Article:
While the belief was that the Government, and Fed’s, interventions would ignite the housing market creating an self-perpetuating recovery in the economy – it did not turn out that way. Today, these repeated intrusions are having a diminished rate of return and the risk now is that interest rates rise shutting potential homebuyers out of the market. It is likely that in 2013 housing will begin to stabilize at historically low levels and the economic contribution will remain fairly weak. The downside risk to that view is the impact of higher taxes, stagnant wage growth, re-defaults of the 6-million modifications and workouts, elevated defaults of underwater homeowners and a slowdown of speculative investment due to reduced profit margins. While many hopes have been pinned on the 2012 stimulus fueled, China investing, and supply-deprived housing recovery as “the” driver of economic growth in 2013 – the data suggest that may be quite a bit of wishful thinking.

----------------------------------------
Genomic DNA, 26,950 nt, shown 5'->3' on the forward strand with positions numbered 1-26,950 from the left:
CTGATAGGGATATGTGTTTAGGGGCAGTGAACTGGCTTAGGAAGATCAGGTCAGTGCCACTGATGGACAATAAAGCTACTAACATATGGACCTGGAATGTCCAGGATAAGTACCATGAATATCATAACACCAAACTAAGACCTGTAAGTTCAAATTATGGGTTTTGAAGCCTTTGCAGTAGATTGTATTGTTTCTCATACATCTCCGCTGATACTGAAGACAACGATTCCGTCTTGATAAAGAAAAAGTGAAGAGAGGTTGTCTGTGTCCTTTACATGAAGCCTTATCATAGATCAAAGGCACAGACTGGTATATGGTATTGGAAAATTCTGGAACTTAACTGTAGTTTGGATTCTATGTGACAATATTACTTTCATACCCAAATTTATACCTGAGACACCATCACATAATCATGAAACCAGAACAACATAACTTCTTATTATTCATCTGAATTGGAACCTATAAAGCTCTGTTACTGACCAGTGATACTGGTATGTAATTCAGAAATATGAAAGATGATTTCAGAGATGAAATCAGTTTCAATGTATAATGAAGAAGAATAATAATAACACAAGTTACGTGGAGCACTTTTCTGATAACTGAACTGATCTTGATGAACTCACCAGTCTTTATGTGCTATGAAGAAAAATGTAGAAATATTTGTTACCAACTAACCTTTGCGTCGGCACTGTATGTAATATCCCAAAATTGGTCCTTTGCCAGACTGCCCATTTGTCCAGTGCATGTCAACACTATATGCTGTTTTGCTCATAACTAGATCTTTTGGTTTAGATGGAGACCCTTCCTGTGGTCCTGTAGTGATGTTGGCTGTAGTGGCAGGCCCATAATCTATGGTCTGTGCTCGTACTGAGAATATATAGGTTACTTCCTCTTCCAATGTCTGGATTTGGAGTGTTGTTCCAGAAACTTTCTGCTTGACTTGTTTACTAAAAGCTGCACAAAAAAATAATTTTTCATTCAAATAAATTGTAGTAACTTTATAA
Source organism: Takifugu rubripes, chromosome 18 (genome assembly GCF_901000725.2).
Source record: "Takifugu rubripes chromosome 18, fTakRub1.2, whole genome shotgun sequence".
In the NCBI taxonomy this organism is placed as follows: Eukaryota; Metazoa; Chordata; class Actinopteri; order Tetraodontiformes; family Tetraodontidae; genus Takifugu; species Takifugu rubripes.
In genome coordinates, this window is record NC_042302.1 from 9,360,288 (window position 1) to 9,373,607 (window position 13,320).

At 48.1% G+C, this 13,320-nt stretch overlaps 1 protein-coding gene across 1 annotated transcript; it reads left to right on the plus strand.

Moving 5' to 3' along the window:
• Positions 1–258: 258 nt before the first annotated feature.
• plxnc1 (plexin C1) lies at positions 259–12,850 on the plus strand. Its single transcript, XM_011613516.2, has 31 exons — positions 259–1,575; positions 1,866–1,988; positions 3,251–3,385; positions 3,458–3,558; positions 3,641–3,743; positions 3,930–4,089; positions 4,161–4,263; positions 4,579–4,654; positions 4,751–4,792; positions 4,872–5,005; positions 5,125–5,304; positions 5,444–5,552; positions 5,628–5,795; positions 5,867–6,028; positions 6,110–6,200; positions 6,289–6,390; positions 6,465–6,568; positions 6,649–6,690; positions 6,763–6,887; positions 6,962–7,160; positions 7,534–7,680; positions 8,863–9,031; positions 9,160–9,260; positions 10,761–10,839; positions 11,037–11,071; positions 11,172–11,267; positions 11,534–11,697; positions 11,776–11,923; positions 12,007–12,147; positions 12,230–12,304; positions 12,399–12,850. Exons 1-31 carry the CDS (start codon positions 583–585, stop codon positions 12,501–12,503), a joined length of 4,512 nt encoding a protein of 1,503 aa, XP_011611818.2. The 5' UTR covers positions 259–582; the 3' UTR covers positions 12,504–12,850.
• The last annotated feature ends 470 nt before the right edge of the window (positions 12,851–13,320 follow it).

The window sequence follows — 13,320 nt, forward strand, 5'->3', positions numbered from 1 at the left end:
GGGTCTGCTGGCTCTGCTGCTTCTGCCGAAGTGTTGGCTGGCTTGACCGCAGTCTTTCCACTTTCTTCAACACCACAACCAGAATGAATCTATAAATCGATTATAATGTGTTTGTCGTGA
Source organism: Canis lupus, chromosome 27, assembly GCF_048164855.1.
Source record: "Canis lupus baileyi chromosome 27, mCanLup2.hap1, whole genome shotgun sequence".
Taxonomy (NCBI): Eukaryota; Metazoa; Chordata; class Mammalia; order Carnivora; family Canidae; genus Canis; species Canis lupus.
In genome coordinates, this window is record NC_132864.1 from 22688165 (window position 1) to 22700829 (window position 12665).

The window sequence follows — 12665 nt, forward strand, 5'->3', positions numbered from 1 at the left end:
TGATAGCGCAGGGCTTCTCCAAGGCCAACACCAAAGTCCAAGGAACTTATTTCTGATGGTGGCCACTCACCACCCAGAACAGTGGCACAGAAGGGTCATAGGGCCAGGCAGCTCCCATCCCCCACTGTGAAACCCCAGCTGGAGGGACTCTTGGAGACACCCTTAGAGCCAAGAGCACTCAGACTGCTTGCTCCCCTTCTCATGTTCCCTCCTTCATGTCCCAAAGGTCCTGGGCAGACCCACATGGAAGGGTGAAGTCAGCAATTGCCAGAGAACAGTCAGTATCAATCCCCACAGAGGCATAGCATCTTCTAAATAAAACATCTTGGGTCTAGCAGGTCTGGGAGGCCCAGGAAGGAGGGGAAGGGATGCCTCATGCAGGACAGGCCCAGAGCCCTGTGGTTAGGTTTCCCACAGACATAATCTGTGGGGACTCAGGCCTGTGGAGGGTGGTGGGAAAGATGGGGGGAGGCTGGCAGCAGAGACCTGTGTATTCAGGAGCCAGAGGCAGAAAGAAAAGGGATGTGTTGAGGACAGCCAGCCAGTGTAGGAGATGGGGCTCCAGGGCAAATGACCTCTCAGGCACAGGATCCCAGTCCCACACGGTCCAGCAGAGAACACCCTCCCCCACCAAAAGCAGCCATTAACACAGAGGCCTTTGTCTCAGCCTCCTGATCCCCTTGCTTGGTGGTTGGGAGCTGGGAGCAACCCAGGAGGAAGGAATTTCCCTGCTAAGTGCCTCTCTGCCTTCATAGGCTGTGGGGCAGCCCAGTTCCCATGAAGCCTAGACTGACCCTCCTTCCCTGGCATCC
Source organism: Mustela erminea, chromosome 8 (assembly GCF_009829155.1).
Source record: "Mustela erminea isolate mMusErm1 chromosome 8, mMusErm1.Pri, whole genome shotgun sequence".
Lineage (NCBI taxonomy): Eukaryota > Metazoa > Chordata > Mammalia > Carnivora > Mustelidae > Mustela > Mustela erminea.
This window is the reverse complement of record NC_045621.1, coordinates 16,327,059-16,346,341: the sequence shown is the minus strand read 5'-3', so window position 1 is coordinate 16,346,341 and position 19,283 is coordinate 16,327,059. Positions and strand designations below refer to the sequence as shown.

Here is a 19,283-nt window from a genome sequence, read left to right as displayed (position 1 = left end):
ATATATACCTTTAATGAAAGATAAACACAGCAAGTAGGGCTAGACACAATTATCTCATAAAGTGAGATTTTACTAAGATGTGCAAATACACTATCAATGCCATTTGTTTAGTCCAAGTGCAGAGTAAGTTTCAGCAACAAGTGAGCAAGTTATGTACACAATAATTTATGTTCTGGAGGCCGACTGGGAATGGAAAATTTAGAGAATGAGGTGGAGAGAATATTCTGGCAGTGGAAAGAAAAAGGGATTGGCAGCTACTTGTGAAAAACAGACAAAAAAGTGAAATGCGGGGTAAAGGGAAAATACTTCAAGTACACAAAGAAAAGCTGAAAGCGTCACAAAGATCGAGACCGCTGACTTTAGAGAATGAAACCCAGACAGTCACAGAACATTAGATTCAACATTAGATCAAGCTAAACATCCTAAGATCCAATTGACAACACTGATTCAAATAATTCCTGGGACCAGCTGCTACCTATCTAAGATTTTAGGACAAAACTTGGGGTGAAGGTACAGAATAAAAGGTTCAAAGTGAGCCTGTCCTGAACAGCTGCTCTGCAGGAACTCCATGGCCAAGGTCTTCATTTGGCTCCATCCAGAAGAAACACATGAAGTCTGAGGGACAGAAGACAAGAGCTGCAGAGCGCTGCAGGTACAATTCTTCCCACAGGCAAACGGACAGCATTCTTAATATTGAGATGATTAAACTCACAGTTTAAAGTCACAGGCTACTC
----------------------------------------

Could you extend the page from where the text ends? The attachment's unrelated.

…the optimism over the housing recovery has gotten well ahead of the underlying fundamentals. The overarching problem is that the housing market that is almost exclusively dependent on the continued push to artificially suppress interest rates combined with massive amounts of direct stimulus, and incentives, to bailout current homeowners and banks. This intervention is causing an artificial supply suppression which is likely to create a backlash in the future as the current supply/demand conditions are unsustainable.